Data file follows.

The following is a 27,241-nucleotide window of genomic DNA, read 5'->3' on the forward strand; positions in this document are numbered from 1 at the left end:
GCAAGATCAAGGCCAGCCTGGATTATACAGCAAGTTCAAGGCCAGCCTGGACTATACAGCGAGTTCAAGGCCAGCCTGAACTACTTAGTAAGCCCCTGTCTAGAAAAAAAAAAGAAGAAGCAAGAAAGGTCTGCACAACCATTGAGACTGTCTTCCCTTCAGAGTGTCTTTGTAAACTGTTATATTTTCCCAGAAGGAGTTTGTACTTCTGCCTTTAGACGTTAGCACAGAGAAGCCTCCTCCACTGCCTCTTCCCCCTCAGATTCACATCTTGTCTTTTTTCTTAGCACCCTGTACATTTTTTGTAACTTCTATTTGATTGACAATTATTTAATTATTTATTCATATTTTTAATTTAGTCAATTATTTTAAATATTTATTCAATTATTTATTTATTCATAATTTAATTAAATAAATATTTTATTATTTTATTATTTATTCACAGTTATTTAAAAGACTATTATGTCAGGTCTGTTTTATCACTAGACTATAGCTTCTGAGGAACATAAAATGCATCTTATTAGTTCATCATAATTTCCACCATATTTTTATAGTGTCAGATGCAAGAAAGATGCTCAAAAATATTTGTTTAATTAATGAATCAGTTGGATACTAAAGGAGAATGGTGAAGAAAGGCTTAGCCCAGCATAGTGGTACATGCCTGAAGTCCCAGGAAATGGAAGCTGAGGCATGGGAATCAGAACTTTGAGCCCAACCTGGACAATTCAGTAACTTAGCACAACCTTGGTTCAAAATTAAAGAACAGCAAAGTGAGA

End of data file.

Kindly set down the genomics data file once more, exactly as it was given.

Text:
The following is a 27,241-nucleotide window of genomic DNA, read 5'->3' on the forward strand; positions in this document are numbered from 1 at the left end:
GCAAGATCAAGGCCAGCCTGGATTATACAGCAAGTTCAAGGCCAGCCTGGACTATACAGCGAGTTCAAGGCCAGCCTGAACTACTTAGTAAGCCCCTGTCTAGAAAAAAAAAAGAAGAAGCAAGAAAGGTCTGCACAACCATTGAGACTGTCTTCCCTTCAGAGTGTCTTTGTAAACTGTTATATTTTCCCAGAAGGAGTTTGTACTTCTGCCTTTAGACGTTAGCACAGAGAAGCCTCCTCCACTGCCTCTTCCCCCTCAGATTCACATCTTGTCTTTTTTCTTAGCACCCTGTACATTTTTTGTAACTTCTATTTGATTGACAATTATTTAATTATTTATTCATATTTTTAATTTAGTCAATTATTTTAAATATTTATTCAATTATTTATTTATTCATAATTTAATTAAATAAATATTTTATTATTTTATTATTTATTCACAGTTATTTAAAAGACTATTATGTCAGGTCTGTTTTATCACTAGACTATAGCTTCTGAGGAACATAAAATGCATCTTATTAGTTCATCATAATTTCCACCATATTTTTATAGTGTCAGATGCAAGAAAGATGCTCAAAAATATTTGTTTAATTAATGAATCAGTTGGATACTAAAGGAGAATGGTGAAGAAAGGCTTAGCCCAGCATAGTGGTACATGCCTGAAGTCCCAGGAAATGGAAGCTGAGGCATGGGAATCAGAACTTTGAGCCCAACCTGGACAATTCAGTAACTTAGCACAACCTTGGTTCAAAATTAAAGAACAGCAAAGTGAGA